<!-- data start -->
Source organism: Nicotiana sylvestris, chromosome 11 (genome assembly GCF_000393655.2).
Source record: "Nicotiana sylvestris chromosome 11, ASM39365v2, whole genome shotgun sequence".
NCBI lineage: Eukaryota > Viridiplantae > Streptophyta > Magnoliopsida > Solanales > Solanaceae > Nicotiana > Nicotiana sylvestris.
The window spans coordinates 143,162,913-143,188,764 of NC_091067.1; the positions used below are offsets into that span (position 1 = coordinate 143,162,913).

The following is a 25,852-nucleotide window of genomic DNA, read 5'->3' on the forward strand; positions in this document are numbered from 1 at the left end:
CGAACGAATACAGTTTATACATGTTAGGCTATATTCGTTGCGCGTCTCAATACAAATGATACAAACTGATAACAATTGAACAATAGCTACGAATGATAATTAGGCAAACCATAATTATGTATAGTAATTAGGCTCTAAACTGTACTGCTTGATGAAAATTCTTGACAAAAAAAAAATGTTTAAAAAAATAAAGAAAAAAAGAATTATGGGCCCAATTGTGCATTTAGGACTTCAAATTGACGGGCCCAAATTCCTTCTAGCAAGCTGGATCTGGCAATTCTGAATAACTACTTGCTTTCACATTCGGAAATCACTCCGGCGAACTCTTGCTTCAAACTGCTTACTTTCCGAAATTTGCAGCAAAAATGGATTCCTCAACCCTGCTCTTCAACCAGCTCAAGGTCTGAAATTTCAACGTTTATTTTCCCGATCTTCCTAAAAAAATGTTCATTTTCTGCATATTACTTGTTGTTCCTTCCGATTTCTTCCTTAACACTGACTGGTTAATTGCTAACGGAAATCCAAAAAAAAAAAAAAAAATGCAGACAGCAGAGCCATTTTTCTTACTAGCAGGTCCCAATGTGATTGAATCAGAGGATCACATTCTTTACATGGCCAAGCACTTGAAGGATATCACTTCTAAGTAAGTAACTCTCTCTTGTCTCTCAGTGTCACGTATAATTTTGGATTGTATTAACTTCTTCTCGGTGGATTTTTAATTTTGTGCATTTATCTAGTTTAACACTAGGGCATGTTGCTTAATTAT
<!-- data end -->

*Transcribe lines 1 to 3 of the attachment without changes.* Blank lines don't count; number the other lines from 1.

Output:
Source organism: Nicotiana sylvestris, chromosome 11 (genome assembly GCF_000393655.2).
Source record: "Nicotiana sylvestris chromosome 11, ASM39365v2, whole genome shotgun sequence".
NCBI lineage: Eukaryota > Viridiplantae > Streptophyta > Magnoliopsida > Solanales > Solanaceae > Nicotiana > Nicotiana sylvestris.